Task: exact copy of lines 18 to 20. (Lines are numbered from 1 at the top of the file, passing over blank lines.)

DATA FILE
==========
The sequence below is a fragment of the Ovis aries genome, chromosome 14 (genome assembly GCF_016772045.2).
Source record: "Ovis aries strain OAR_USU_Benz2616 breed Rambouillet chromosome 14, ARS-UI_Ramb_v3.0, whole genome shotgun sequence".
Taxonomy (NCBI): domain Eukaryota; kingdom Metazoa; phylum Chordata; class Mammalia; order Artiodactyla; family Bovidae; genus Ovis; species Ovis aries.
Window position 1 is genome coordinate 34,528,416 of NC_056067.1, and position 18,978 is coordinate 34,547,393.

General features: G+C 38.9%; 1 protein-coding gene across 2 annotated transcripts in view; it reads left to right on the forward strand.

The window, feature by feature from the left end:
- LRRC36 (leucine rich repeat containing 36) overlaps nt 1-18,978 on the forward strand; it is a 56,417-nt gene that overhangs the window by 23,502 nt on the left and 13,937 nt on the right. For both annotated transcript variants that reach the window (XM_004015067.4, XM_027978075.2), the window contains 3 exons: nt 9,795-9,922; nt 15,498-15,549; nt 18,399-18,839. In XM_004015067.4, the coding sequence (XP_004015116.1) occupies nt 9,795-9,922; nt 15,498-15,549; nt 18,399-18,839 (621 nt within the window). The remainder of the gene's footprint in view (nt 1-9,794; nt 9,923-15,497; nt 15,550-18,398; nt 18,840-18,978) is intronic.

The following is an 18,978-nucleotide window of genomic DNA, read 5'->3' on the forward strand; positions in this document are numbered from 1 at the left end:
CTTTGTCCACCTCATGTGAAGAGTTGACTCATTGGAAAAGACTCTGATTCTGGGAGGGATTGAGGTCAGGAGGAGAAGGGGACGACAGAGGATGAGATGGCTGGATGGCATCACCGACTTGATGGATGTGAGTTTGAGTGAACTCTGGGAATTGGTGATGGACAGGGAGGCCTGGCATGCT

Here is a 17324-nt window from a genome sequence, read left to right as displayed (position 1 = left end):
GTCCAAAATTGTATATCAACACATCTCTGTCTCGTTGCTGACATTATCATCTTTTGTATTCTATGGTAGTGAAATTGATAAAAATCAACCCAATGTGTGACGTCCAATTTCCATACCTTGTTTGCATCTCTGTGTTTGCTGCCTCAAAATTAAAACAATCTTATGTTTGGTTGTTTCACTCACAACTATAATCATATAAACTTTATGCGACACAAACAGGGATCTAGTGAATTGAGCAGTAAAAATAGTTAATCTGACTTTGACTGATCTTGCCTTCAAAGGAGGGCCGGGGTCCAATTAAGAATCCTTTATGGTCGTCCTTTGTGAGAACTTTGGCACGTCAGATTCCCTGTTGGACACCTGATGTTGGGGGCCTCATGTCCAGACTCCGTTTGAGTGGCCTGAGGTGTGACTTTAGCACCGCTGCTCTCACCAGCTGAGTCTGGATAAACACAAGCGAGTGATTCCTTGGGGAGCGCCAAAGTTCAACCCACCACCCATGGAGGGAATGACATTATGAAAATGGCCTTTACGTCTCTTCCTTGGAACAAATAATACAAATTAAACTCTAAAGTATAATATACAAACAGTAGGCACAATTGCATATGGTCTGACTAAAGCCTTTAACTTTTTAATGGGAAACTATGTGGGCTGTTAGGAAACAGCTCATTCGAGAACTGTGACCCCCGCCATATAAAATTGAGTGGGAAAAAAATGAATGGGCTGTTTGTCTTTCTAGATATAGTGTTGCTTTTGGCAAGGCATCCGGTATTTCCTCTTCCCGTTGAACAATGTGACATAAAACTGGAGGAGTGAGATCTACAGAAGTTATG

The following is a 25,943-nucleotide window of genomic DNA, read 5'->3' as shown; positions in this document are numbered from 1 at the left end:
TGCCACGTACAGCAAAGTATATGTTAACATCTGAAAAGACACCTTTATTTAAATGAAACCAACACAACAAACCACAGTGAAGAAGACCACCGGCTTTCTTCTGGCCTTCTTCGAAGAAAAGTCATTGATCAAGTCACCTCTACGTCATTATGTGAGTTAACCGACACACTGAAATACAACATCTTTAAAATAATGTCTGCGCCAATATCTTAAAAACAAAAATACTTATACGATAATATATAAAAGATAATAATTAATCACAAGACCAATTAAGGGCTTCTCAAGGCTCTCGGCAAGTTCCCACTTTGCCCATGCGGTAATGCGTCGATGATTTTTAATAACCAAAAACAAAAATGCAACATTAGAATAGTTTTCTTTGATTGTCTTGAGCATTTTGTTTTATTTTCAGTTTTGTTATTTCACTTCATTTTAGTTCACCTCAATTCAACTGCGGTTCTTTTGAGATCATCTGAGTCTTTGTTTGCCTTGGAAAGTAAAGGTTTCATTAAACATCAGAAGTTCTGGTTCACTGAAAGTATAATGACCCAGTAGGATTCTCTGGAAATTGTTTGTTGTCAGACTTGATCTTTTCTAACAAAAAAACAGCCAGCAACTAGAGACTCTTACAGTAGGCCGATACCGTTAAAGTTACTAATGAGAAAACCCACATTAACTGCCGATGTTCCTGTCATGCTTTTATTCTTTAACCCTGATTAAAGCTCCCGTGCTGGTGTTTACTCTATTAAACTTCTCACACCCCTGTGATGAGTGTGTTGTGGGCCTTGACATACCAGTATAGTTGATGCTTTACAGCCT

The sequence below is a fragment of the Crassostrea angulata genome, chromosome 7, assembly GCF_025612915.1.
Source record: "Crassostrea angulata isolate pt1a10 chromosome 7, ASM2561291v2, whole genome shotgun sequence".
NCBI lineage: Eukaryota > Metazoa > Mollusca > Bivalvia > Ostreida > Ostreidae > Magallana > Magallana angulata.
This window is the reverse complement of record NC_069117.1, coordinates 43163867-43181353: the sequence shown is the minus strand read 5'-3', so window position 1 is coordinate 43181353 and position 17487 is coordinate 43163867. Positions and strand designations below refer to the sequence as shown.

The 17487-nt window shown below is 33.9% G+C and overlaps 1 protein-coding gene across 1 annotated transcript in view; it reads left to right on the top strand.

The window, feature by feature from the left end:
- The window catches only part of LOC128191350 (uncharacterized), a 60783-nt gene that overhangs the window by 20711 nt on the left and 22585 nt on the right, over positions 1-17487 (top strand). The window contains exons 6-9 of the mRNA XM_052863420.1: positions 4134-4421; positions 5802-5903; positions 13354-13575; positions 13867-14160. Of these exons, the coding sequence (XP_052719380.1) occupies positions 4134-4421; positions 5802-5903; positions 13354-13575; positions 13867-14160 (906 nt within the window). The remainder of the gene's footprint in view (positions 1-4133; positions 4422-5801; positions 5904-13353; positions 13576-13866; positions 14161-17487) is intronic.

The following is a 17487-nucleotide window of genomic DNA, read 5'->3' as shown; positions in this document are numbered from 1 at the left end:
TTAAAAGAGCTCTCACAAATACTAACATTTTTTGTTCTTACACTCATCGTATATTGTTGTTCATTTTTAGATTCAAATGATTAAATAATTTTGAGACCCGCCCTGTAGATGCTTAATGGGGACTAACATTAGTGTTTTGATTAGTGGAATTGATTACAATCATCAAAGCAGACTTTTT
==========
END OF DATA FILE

The 17487-nt window shown below is 33.9% G+C and overlaps 1 protein-coding gene across 1 annotated transcript in view; it reads left to right on the top strand.

The window, feature by feature from the left end:
- The window catches only part of LOC128191350 (uncharacterized), a 60783-nt gene that overhangs the window by 20711 nt on the left and 22585 nt on the right, over positions 1-17487 (top strand). The window contains exons 6-9 of the mRNA XM_052863420.1: positions 4134-4421; positions 5802-5903; positions 13354-13575; positions 13867-14160. Of these exons, the coding sequence (XP_052719380.1) occupies positions 4134-4421; positions 5802-5903; positions 13354-13575; positions 13867-14160 (906 nt within the window). The remainder of the gene's footprint in view (positions 1-4133; positions 4422-5801; positions 5904-13353; positions 13576-13866; positions 14161-17487) is intronic.